If you are into Production Support/Middleware Administrator then most probably you will have to work on Linux and Windows OS.
Supporting production applications will be challenging if not familiar with administration commands.
So here are things you should be familiar with windows, which will help you as an administrator to troubleshoot, support applications in daily life.
Following are tested on Windows 8.
Finding CPU Information
CPU information is often needed for troubleshooting performance issue or working on capacity planning.
1. Check how many CPU exist
- Go to Task Manager
- Click on “Performance” tab to see number of CPU available
You may also use a wmic command to get CPU information.
- Open Command Prompt
- Type below command and press enter
2. Check CPU Processor type
- Right click on Computer and click on Properties
- Look for processor details under System section
You may also use “wmic cpu” command to get this information.
Finding Memory Information
Often needed in a combination of CPU to troubleshoot the application performance issue.
3. Check Installed Memory and Utilization
- Go to Task Manager
- Click on “Performance” tab >> Memory
As you can see total/available/utilized memory
You may also use “systeminfo” command to check available physical memory.
C:\Users\Chandan Kumar>systeminfo | findstr Memory Total Physical Memory: 4,239 MB Available Physical Memory: 3,422 MB Virtual Memory: Max Size: 7,951 MB Virtual Memory: Available: 7,099 MB Virtual Memory: In Use: 852 MB C:\Users\Chandan Kumar>
4. Check Uptime/Boot time
If your Windows server is rebooted unexpectedly and needs to find out when exactly it happened then this would be very handy. Use below command on command prompt.
C:\Users\Chandan Kumar>systeminfo | findstr Boot System Boot Time: 2/21/2016, 11:02:26 AM Boot Device: \Device\HarddiskVolume1 C:\Users\Chandan Kumar>
If you need to find out process start time in Windows, then you can refer here.
5. Check TCP Packet Errors
If you are troubleshooting network related problem, then this would be probably one of the first things to check. Use netstat command to check for any errors.
C:\Users\Chandan Kumar>netstat -s | findstr Errors Received Header Errors = 0 Received Address Errors = 0 Received Header Errors = 0 Received Address Errors = 0 Errors 0 0 Errors 0 0 Receive Errors = 0 Receive Errors = 0 C:\Users\Chandan Kumar>
6. Check all running processes
To list all the tasks running with their PID and Memory usage, you can use tasklist command.
C:\Users\Chandan Kumar>tasklist Image Name PID Session Name Session# Mem Usage ========================= ======== ================ =========== ============ System Idle Process 0 Services 0 20 K System 4 Services 0 1,264 K smss.exe 304 Services 0 928 K csrss.exe 408 Services 0 3,548 K wininit.exe 480 Services 0 3,368 K services.exe 568 Services 0 6,876 K
If you need to check particular process running or not, you may use tasklist with findstr.
C:\Users\Chandan Kumar>tasklist | findstr cmd cmd.exe 240 Console 2 2,160 K C:\Users\Chandan Kumar>
Alternatively, you can also use Task Manager to see all the running process with its CPU/Memory/Disk/Network utilization.
7. Kill running process
Often used if a process is not responding and you need to kill it. You may either kill the process with “taskkill” command or Task Manager.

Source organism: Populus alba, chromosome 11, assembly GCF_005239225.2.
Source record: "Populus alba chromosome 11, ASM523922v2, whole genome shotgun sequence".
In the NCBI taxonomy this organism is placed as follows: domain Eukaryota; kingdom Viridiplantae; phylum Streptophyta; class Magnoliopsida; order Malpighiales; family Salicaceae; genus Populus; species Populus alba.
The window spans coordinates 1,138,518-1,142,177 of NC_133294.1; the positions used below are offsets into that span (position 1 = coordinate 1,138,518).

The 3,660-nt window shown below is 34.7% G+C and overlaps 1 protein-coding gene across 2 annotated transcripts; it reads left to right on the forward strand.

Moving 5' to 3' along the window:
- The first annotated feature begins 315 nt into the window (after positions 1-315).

To kill using taskkill
- Open command prompt
- Execute taskkill command with process PID
C:\Users\Chandan Kumar>taskkill -pid 312 SUCCESS: Sent termination signal to the process with PID 312. C:\Users\Chandan Kumar>
To kill using Task Manager
- Open Task Manager
- Right click on process you want to kill and click on “End task.”
8. Find out IP, Subnet Mask; MAC address
ipconfig is a handy command to find out the IP address of Windows server. This will display the entire Ethernet adaptor and their IP address.
If you need to find out the details in depth, then you can use /all syntax.
To flush the DNS cache, you can use /flushdns syntax. This will be often helpful if you have done some DNS changes and it’s not reflected due to data stored in the cache.
9. Display user and group information
“whoami” command will help you to check the user details of logged in user and the group it belongs to.
C:\Users\Chandan Kumar>whoami win-nffe5b9pda0\chandan kumar C:\Users\Chandan Kumar>
To check the group it belongs to
10. Perform DNS lookup
“nslookup” command will help to find out DNS resolving IP address.
C:\Users\Chandan Kumar>nslookup geekflare.com Server: UnKnown Address: 172.16.179.2 Name: geekflare.com.localdomain Addresses: 220.127.116.11 18.104.22.168 C:\Users\Chandan Kumar>
If your network administrator blocks nslookup to external DNS, then you may use online tools to perform DNS lookup.
11. Capture network trace
You can use netsh command to capture the trace if you don’t have Wireshark or other capture software installed.
C:\Windows\system32>netsh trace start capture=yes Trace configuration: ------------------------------------------------------------------- Status: Running Trace File: C:\Users\Chandan Kumar\AppData\Local\Temp\NetTraces\NetTrace.etl Append: Off Circular: On Max Size: 250 MB Report: Off C:\Windows\system32>
To stop the capture
netsh trace stop
I hope above helps you to get familiar with some of the Windows administration related tasks. If you are a newbie, I would strongly recommend this online course.